Technology provides opportunities and threats. The development of computer technology in the form of online and blended learning, podcasts, webcasts and blogs can and increasingly will provide consumers with the option of new self-study methods and the choice to learn with an organisation in a foreign country while living at home or working in the office. At some point translation software may even negate the need for some people to learn a foreign language. These technologies, however, also provide organisations with opportunities to provide new methods of learning and new means of communication with customers. The rise of online learning and blended learning programmes, plus the expansion in state education of new technology [such as interactive whiteboards] means that students are increasingly more techno-literate. It also means that as technology develops and becomes more part of our everyday lives, students generally expect language classes, which in some cases take up a large part of their disposable income, to be technologically well-equipped. The exponential growth of technology cannot be ignored as the speed of technological advancement is unlikely to slow down.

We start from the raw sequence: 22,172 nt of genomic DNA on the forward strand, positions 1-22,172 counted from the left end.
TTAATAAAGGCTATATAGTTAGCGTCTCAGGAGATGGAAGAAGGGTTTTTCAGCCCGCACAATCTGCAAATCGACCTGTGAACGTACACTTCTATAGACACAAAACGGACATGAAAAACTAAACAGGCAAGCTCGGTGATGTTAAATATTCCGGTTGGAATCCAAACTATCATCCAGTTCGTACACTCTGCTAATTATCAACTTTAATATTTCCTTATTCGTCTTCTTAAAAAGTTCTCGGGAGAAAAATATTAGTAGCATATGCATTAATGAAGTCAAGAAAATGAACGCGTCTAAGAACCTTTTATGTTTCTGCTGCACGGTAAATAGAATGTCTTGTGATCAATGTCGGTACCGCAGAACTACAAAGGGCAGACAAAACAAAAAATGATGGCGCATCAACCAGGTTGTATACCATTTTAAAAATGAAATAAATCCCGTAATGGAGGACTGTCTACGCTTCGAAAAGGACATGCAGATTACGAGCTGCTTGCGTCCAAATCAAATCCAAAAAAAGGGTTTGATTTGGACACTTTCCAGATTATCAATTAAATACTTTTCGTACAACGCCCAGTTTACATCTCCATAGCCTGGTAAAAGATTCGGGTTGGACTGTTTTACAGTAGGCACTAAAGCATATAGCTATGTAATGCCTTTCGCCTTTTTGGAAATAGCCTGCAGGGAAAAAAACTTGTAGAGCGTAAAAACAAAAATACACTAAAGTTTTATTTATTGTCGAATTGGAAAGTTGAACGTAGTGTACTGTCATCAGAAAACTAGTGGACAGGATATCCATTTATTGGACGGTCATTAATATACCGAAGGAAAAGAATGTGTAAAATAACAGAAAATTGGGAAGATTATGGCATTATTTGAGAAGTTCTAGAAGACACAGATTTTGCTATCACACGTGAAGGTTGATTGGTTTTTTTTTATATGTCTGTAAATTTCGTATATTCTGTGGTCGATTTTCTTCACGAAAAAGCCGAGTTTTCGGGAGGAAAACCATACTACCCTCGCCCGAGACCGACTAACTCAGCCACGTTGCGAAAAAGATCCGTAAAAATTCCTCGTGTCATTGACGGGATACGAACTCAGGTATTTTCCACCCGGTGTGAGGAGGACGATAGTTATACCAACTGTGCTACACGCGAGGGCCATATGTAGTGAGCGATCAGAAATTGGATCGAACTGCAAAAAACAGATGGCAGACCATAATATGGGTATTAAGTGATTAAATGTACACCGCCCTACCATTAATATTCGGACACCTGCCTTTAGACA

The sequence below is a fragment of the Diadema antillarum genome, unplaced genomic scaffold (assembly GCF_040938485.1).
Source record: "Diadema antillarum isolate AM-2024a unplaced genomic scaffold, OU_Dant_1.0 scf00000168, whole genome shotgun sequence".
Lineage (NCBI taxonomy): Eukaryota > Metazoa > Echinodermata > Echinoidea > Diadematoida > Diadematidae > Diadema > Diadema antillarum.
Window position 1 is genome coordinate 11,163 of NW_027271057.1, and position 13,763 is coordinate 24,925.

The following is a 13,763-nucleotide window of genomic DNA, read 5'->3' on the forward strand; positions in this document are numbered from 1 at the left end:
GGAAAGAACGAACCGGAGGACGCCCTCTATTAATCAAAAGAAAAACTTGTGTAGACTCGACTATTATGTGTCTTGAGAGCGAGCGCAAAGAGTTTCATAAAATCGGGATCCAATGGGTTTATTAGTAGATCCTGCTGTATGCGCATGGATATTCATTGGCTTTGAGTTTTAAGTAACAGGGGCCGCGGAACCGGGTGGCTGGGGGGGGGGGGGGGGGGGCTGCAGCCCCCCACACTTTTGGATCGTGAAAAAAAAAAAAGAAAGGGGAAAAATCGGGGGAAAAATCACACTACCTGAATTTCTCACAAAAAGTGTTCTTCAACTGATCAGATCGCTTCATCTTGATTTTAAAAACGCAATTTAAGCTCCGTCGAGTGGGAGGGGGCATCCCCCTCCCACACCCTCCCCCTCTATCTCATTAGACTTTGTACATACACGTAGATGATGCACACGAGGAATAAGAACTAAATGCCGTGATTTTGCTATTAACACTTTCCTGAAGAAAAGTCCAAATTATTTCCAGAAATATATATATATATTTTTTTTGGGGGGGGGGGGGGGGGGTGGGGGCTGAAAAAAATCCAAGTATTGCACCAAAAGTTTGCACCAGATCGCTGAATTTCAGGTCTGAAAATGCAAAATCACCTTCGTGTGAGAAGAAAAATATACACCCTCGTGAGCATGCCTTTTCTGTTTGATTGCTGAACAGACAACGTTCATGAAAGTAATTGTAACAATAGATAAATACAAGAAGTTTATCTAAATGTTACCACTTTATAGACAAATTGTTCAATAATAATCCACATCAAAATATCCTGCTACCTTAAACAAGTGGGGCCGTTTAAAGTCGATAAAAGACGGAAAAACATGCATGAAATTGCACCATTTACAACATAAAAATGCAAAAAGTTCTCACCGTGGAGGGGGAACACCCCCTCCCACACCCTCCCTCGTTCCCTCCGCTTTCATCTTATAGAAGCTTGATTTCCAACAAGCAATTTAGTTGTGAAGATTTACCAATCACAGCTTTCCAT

Competition may come from new organisations entering the market, as mentioned above, but it may also appear in other forms. As other countries gain economic power, their languages become more important and people begin to study them to enable them to enter that economy. This phenomenon has already been observed (Graddol, 1997) with Spanish, Arabic and Mandarin expected to gain importance over the next decades, eventually becoming a serious threat to English as a foreign language. As economies develop, education is becoming increasingly important as skill becomes essential to finding work.
An increasing number of courses are becoming available, especially in the field of computers and information technology, which compete with ELT for customers, particularly within the training budget of major companies.
Gaining an Edge over Competitors
If an organisation has an element of its service which is different or more attractive than its competitors it is said to have achieved competitive advantage. Gaining competitive advantage requires a cross functional approach between an aspect of marketing which gathers data about customer needs and expectations and the day-to-day operational functions that translate those market needs into operational capabilities. The roles of marketing and managing the day to day operation are often taken by one person in small organisations, which can make it easier to translate customer needs into operational reality.